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  • Annika Brindley

Holiday Family Visit and Sleep



Most children do not get their room whenever you travel or visit family, especially if you have a big family with Aunts and Uncles and little cousins of different ages also needing a place to sleep! If you get lucky, you may score a separate bedroom at Grandma's house while visiting your family over the holidays; but you may not.

Children can share a room when they travel away from home, and it can be a very positive experience for siblings. A shared room on vacation works best when you already have two great sleepers. The change is temporary and not precisely how you do sleep at home, but good sleepers have what I call "Sleep Resiliency" and can easily sleep in different environments and situations.


However, if you have two challenged sleepers, that is a sticky and tricky situation. If you are jumping through hoops to get your children to sleep at home, even in separate rooms, getting them to sleep away from home together is that much harder.

One way to handle this situation is to put your younger child to sleep first and then tuck your older child in a bit later. Staggering bedtimes will not fix your child's sleep problem nor eliminate the possible sleep crutches you have, like lying with your child until they fall asleep, but it can ease siblings' antics of them wanting to play or jump from bed to bed during bedtime routine!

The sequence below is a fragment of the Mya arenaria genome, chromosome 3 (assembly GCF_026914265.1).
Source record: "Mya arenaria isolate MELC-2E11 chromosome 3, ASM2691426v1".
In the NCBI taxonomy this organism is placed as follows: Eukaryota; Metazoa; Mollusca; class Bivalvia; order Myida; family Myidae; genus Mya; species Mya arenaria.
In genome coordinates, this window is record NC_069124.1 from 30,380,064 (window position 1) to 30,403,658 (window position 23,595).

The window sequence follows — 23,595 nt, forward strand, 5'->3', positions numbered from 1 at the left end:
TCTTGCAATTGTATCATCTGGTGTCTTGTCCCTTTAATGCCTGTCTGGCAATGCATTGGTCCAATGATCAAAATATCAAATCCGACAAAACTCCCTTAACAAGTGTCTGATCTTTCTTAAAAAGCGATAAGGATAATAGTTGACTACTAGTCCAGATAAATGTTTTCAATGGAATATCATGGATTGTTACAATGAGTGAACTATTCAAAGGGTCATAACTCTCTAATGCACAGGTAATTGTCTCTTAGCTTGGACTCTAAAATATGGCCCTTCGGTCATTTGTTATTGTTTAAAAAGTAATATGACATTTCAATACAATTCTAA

It is a good idea to avoid convincing your child that sharing the room with his baby sister on the trip will be great. Why? Because he may not think it's so great, and he needs space for his genuine feelings. Besides, nobody likes to be convinced of anything, especially a toddler. Convincing is very different than being excited. You can be excited and positive, but you have lost your parental footing if you find yourself running in circles doing a whole bunch of convincing.


If you attempt to put your baby in the same room as your toddler at Grandma's house, but your baby typically wakes up at 4:00 AM, and your toddler sleeps until 7:00 AM, it will also be sticky and tricky. You may need to keep your baby in your room and create a makeshift partition. I like to grab a couple of chairs and drape a sheet over the chairs but away from your child's travel crib for safety. This "wall" can create a bit of a barrier and a little room for your baby in your room. Remember to bring your noise machine too!


Your toddler will feel positive and safe if the room share is a parental decision and not theirs. A clear and grounded decision is beneficial for both parties. If your toddler has too much say in the sleeping arrangements, he may change his mind last minute, and the last-minute shift can be derailing. Be very clear with your children about where they are sleeping, how it will be, and what is expected of them.


Siblings of different ages sharing a room can be an excellent choice for your whole family, and it can be a new and fun experience on vacation. Just make sure you take an honest look at your situation, don't merge them to "Fix" a current sleep issue at home as that won't work.


Plan before you forge ahead on your journey. Talk to your parents and your siblings about your current sleep situation. Ask your brothers and sister what their children's needs are as well. It is a great time to get honest and ask what you need to make the visit the best it can be.